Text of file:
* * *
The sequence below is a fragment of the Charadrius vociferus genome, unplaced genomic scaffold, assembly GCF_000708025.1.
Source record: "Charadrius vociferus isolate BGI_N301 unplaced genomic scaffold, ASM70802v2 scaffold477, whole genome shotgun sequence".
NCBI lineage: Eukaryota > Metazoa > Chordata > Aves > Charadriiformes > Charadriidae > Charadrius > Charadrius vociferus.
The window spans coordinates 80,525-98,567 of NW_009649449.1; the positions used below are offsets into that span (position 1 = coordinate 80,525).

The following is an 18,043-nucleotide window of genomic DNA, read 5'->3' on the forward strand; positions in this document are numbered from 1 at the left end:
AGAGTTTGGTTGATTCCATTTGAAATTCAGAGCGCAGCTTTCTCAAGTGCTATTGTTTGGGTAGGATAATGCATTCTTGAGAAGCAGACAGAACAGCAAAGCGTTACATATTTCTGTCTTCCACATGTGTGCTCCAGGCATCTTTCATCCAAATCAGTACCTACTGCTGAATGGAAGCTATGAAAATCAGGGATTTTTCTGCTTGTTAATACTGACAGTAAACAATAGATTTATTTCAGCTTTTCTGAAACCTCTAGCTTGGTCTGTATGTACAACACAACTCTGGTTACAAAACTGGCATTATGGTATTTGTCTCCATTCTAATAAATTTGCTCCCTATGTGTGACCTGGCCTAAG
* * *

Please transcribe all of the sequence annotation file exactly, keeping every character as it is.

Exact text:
The sequence below is a fragment of the Charadrius vociferus genome, unplaced genomic scaffold, assembly GCF_000708025.1.
Source record: "Charadrius vociferus isolate BGI_N301 unplaced genomic scaffold, ASM70802v2 scaffold477, whole genome shotgun sequence".
NCBI lineage: Eukaryota > Metazoa > Chordata > Aves > Charadriiformes > Charadriidae > Charadrius > Charadrius vociferus.
The window spans coordinates 80,525-98,567 of NW_009649449.1; the positions used below are offsets into that span (position 1 = coordinate 80,525).

The following is an 18,043-nucleotide window of genomic DNA, read 5'->3' on the forward strand; positions in this document are numbered from 1 at the left end:
AGAGTTTGGTTGATTCCATTTGAAATTCAGAGCGCAGCTTTCTCAAGTGCTATTGTTTGGGTAGGATAATGCATTCTTGAGAAGCAGACAGAACAGCAAAGCGTTACATATTTCTGTCTTCCACATGTGTGCTCCAGGCATCTTTCATCCAAATCAGTACCTACTGCTGAATGGAAGCTATGAAAATCAGGGATTTTTCTGCTTGTTAATACTGACAGTAAACAATAGATTTATTTCAGCTTTTCTGAAACCTCTAGCTTGGTCTGTATGTACAACACAACTCTGGTTACAAAACTGGCATTATGGTATTTGTCTCCATTCTAATAAATTTGCTCCCTATGTGTGACCTGGCCTAAG